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Electric potential inside a pipe

  1. Oct 21, 2012 #1
    1. The problem statement, all variables and given/known data

    EGDQm.jpg

    2. Relevant equations

    2V = 0

    3. The attempt at a solution


    I'm guessing I need to use Laplace's equation in 2 dimensions since the potential depends on x and y. I have no idea how I would do this.
     
  2. jcsd
  3. Oct 21, 2012 #2

    vela

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    This is a pretty standard type of problem. Consult your textbook for similar examples, and then post your work.
     
  4. Oct 21, 2012 #3
    The reason I'm having trouble is my textbook doesn't really have any examples for this. I figured I could at least find a similar example online but I'm not even sure what to search for.
     
  5. Oct 21, 2012 #4

    vela

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    That's surprising. You could check another E&M text. It's also covered in math methods texts, like Arfken, as well. Look up "separation of variables" and "Laplace's equation".
     
  6. Oct 21, 2012 #5
    There actually is at least one example in the separation of variable section, I didn't think I needed to go into that for this problem, thanks.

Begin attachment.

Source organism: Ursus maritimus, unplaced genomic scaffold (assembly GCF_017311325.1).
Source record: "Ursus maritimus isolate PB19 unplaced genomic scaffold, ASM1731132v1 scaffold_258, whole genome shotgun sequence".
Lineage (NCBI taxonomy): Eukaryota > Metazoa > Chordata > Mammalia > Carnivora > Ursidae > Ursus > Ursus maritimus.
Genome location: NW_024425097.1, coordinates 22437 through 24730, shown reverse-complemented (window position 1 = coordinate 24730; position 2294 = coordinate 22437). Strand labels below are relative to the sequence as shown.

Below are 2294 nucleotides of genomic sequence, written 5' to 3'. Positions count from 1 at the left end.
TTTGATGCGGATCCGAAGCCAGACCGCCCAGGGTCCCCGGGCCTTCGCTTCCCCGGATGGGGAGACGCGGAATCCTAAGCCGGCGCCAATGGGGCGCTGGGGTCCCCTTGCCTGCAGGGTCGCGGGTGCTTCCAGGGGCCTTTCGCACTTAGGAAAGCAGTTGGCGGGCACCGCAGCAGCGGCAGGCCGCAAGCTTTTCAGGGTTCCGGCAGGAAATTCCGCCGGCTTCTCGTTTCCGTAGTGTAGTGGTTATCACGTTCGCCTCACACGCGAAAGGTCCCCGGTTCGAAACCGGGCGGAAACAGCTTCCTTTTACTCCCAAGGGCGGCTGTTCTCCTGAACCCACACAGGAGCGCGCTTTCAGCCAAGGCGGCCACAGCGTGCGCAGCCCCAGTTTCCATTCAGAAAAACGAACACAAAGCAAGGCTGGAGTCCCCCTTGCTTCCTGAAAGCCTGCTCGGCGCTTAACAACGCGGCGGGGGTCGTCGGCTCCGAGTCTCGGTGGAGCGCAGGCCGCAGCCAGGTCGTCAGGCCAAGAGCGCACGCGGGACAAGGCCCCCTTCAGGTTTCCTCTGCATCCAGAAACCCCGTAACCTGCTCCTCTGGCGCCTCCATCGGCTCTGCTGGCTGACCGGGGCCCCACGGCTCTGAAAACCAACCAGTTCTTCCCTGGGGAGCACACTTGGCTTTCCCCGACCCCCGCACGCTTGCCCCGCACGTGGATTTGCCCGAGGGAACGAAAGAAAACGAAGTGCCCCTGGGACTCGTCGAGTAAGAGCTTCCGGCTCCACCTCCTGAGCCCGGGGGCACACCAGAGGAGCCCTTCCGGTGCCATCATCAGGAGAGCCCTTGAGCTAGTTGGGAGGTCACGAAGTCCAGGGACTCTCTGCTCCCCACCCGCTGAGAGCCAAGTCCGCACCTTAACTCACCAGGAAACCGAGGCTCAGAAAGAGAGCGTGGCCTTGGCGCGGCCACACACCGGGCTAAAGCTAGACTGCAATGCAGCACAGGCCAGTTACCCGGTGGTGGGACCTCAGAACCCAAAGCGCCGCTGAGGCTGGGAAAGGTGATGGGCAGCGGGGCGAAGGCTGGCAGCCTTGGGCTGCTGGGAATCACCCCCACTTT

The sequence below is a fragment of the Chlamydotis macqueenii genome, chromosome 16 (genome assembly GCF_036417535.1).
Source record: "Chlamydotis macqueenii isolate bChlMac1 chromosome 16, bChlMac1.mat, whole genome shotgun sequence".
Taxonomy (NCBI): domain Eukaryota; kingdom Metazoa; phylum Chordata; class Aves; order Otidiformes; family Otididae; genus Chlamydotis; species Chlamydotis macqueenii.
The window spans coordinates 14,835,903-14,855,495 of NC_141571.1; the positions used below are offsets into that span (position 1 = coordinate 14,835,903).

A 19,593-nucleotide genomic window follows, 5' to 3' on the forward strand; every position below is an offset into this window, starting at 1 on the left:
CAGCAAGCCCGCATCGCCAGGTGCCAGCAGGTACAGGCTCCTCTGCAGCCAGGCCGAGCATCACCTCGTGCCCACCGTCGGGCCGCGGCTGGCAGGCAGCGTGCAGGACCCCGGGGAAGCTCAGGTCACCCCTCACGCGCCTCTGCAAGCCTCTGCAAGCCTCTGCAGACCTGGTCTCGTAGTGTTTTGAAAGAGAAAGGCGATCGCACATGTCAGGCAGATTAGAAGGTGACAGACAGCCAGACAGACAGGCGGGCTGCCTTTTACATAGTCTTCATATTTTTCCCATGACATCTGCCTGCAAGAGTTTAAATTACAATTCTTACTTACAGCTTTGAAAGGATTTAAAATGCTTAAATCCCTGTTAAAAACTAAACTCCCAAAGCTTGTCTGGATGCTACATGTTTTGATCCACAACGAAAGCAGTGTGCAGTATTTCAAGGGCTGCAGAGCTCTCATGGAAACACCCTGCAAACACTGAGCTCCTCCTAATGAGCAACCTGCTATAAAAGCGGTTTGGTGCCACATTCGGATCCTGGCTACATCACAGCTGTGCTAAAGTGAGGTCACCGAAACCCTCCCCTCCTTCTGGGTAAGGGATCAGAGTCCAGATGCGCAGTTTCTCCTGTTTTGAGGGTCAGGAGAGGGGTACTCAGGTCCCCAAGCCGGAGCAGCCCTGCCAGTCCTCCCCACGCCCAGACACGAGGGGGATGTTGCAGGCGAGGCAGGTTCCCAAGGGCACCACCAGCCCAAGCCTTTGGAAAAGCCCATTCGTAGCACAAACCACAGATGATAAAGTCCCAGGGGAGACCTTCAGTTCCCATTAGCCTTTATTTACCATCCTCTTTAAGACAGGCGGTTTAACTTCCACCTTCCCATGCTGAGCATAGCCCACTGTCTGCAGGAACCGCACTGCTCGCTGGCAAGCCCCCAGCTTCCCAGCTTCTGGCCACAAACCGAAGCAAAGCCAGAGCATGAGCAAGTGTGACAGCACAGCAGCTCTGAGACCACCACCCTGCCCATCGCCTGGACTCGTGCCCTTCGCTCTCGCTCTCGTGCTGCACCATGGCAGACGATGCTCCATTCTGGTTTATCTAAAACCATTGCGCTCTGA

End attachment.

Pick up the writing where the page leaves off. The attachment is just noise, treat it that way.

7. Oct 23, 2012 #6
    Ok so I tried working out a solution but I went wrong somewhere.

    From separation of variables I got:

    V(x,y) = (Aekx+Be-kx)(Csin(ky)+Dcos(ky))

    Boundary conditions:

    V=0 when x=0
    V=0 when y=0
    V=0 when y=b
    V=v0(y) when x=a

    D=0 by the second condition, and I can then absorb C into A and B:

    (Aekx+Be-kx)sin(ky)

    -A = B by the first condition:

    A[ekx-e-kx]sin(ky) = Asinh(kx)sin(ky)

    k = n∏/b by the third condition:

    Asinh(n∏x/b)sin(n∏y/b)

    Now I'm pretty sure I'm supposed to do some sort of linear combination here to solve for A.

    I did this instead. I'm pretty sure it's wrong but I'm not sure why?

    By the 4th boundary condition:

    Vo(y) = Asinh(n∏a/b)sin(n∏y/b)

    solved for A, then plugged that into Asinh(n∏x/b)sin(n∏y/b)

    I guess I can't do that since Vo(y) isn't constant? Still though... why?
     
  8. Oct 24, 2012 #7

    Sure you can do that as long is A comes out to be a constant. It must be a constant because you made the assumption that it was a constant.

    The variation with y of Vo(y) is taken care of by something other than A in your solution.
     
  9. Oct 24, 2012 #8

    vela

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    Each value of n corresponds to a solution Vn, so you should write
    $$V_n(x,y) = A_n \sinh (k_nx) \sin (k_ny).$$ The general solution is a linear combination of the individual solutions
    $$V(x,y) = \sum_{n=1}^\infty A_n \sinh (k_nx) \sin (k_ny)$$ where ##k_n = n\pi/b##.

     
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